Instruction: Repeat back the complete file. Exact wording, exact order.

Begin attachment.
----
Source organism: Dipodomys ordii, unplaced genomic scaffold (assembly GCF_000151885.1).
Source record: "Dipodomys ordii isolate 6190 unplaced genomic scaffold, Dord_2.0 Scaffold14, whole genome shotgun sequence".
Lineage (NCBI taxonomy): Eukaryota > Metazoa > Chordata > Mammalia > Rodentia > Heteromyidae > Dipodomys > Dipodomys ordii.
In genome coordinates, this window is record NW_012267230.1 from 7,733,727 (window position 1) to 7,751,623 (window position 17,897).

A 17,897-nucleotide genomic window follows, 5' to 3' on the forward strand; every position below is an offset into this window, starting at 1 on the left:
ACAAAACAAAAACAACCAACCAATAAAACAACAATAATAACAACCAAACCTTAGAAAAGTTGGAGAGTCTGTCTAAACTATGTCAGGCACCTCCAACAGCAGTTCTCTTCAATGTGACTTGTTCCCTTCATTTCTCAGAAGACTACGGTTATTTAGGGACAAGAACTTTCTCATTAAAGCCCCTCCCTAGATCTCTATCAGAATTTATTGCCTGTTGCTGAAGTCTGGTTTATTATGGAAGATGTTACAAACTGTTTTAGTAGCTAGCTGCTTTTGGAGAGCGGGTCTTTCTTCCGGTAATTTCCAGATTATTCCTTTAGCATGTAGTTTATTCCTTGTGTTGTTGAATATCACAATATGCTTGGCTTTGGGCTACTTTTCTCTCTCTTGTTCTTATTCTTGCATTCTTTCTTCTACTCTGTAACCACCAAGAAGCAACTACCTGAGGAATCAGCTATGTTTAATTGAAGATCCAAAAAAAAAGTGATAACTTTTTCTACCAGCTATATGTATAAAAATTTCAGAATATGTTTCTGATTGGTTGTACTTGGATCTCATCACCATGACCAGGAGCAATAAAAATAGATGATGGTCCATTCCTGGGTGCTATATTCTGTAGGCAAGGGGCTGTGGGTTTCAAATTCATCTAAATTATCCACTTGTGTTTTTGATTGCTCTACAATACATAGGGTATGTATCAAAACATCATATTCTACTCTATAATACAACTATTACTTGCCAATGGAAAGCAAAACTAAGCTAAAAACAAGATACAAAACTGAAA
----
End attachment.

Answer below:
Source organism: Dipodomys ordii, unplaced genomic scaffold (assembly GCF_000151885.1).
Source record: "Dipodomys ordii isolate 6190 unplaced genomic scaffold, Dord_2.0 Scaffold14, whole genome shotgun sequence".
Lineage (NCBI taxonomy): Eukaryota > Metazoa > Chordata > Mammalia > Rodentia > Heteromyidae > Dipodomys > Dipodomys ordii.
In genome coordinates, this window is record NW_012267230.1 from 7,733,727 (window position 1) to 7,751,623 (window position 17,897).

A 17,897-nucleotide genomic window follows, 5' to 3' on the forward strand; every position below is an offset into this window, starting at 1 on the left:
ACAAAACAAAAACAACCAACCAATAAAACAACAATAATAACAACCAAACCTTAGAAAAGTTGGAGAGTCTGTCTAAACTATGTCAGGCACCTCCAACAGCAGTTCTCTTCAATGTGACTTGTTCCCTTCATTTCTCAGAAGACTACGGTTATTTAGGGACAAGAACTTTCTCATTAAAGCCCCTCCCTAGATCTCTATCAGAATTTATTGCCTGTTGCTGAAGTCTGGTTTATTATGGAAGATGTTACAAACTGTTTTAGTAGCTAGCTGCTTTTGGAGAGCGGGTCTTTCTTCCGGTAATTTCCAGATTATTCCTTTAGCATGTAGTTTATTCCTTGTGTTGTTGAATATCACAATATGCTTGGCTTTGGGCTACTTTTCTCTCTCTTGTTCTTATTCTTGCATTCTTTCTTCTACTCTGTAACCACCAAGAAGCAACTACCTGAGGAATCAGCTATGTTTAATTGAAGATCCAAAAAAAAAGTGATAACTTTTTCTACCAGCTATATGTATAAAAATTTCAGAATATGTTTCTGATTGGTTGTACTTGGATCTCATCACCATGACCAGGAGCAATAAAAATAGATGATGGTCCATTCCTGGGTGCTATATTCTGTAGGCAAGGGGCTGTGGGTTTCAAATTCATCTAAATTATCCACTTGTGTTTTTGATTGCTCTACAATACATAGGGTATGTATCAAAACATCATATTCTACTCTATAATACAACTATTACTTGCCAATGGAAAGCAAAACTAAGCTAAAAACAAGATACAAAACTGAAA